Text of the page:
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An Evaluation of the Loss-on-Ignition Method for Determining the Soil Organic Matter Content of Calcareous Soils
- Hoogsteen, M.J.J., Lantinga, E.A., Bakker, E.J., Tittonell, P.A.
- Communications in soil science and plant analysis 2018 v.49 no.13 pp. 1541-1552
- protocols, risk, acetic acid, carbon dioxide, calcite, soil organic matter, gravimetry, iron, ferrous chloride, soil sampling, sand, temperature, calcareous soils, antioxidants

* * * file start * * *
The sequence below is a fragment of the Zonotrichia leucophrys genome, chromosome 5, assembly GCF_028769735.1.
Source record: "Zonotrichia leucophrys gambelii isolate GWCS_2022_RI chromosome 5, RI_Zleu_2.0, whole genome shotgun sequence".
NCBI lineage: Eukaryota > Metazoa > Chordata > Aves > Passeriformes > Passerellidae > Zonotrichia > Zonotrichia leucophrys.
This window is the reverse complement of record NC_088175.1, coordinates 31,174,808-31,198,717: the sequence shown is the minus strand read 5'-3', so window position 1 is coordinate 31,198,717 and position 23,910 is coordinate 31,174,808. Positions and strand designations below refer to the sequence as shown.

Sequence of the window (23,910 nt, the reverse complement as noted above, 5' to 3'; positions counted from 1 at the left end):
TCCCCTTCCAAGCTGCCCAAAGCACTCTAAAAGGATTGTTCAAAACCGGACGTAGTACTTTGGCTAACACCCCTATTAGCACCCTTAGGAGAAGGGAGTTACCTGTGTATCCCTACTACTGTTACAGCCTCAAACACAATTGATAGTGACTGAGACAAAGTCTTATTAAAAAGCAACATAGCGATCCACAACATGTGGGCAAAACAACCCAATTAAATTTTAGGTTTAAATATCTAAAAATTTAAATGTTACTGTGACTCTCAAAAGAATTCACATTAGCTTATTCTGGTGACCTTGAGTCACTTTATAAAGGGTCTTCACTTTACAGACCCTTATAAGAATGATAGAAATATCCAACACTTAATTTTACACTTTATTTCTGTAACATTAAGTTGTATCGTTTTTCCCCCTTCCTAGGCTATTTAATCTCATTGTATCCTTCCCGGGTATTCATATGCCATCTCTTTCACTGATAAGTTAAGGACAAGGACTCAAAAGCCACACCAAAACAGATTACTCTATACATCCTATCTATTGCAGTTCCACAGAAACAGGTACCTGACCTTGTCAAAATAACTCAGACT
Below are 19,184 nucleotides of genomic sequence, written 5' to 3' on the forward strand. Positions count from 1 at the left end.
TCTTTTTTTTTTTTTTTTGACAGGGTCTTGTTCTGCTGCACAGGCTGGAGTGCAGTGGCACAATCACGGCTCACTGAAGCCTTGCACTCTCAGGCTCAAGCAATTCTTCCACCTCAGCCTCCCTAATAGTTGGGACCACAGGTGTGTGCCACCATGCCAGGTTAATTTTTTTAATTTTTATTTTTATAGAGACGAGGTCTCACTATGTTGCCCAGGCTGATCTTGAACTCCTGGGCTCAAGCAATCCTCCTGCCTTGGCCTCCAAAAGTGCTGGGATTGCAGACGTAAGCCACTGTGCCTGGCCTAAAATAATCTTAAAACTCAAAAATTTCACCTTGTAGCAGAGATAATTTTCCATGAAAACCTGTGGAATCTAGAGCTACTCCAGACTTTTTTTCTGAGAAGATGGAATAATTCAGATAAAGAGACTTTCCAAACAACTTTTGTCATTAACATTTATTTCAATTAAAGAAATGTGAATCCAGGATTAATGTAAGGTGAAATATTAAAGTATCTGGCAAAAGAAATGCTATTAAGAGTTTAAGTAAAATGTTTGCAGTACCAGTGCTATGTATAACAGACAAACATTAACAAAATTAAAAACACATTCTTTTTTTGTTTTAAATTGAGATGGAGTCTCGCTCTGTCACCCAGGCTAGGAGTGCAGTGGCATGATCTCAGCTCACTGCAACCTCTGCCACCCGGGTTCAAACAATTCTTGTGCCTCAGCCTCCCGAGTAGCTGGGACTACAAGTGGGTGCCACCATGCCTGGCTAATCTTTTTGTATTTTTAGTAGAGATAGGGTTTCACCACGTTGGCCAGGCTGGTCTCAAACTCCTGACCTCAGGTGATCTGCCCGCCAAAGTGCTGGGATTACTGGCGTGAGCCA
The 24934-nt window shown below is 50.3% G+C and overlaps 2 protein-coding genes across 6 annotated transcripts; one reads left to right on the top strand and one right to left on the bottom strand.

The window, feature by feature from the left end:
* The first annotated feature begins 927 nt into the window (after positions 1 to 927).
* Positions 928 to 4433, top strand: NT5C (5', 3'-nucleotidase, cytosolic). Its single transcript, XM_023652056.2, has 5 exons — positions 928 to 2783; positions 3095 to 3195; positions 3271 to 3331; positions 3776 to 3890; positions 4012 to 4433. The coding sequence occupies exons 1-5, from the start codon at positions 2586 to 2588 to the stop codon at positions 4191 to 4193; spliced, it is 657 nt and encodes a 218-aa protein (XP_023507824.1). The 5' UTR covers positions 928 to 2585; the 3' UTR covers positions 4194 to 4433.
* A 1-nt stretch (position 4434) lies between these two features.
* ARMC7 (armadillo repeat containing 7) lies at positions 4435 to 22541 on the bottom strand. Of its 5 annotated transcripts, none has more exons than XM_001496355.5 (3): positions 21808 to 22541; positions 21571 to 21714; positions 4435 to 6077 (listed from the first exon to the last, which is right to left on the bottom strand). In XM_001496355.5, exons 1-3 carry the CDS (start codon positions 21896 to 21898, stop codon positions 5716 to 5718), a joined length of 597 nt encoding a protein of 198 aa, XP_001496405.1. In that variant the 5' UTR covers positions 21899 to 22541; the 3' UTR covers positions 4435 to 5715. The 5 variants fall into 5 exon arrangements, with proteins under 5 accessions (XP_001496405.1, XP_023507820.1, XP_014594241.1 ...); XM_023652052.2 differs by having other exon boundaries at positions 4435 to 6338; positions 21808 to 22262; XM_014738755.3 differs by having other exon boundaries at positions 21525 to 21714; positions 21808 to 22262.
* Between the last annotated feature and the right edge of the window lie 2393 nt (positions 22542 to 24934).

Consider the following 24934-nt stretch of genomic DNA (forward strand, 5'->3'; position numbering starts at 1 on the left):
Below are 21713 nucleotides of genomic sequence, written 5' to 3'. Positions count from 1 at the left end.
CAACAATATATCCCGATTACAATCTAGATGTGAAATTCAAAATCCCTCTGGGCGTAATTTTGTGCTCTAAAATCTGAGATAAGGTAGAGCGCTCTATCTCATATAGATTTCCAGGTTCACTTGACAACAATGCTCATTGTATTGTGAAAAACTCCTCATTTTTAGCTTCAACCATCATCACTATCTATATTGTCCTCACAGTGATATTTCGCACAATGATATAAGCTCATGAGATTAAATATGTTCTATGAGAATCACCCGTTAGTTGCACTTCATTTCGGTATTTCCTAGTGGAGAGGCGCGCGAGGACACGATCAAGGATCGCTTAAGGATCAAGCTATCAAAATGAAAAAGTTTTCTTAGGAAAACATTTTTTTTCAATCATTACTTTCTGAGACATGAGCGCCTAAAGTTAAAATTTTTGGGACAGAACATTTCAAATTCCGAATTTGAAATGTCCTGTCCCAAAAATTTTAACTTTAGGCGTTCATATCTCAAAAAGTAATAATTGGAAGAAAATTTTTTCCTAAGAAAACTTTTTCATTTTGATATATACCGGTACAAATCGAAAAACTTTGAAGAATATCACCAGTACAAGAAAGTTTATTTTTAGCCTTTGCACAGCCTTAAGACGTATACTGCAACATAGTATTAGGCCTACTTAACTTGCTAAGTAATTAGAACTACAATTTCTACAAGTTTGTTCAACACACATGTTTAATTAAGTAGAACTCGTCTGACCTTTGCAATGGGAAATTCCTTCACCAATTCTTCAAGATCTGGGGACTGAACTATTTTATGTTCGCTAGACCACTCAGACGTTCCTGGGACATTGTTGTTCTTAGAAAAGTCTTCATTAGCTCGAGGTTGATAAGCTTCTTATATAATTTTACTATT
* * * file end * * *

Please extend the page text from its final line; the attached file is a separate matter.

- The Loss-on-Ignition (LOI) method is widely employed for measuring the organic matter (OM) content of soil samples. There is a risk of carbonate losses when calcareous soil samples are analyzed through LOI, but this has never been investigated in detail. Moreover, a worldwide standard protocol for determining the carbonate content of soils is not available. The aims of this study were (i) to evaluate two commonly employed carbonate analysis procedures using calcareous and non-calcareous soil samples: the gravimetric method with (GMF) and without (GM) the addition of the antioxidant iron(II) chloride (FeCl₂) and the acetic acid dissolution procedure (AAD); (ii) to evaluate the effect of ignition temperature on losses of pure calcite, calcite-quartz and calcareous soil samples. We found that the average apparent carbonate content of the non-calcareous soils was greatest for the GMF method followed by the AAD procedure. The GM method showed the smallest apparent carbonate contents. For the calcite-quartz sand mixture, ignition losses started at 600°C and increased with temperature in a sigmoidal way. LOI values stabilized at 750°C when 80% of the carbon dioxide was released. We recommend the GM procedure for carbonate analysis because the apparent carbonate contents of the non-calcareous soil samples were smallest. Furthermore, we recommend an LOI temperature of 550°C because at this ignition temperature 99.8% of the total calcite fraction remains in the soil samples.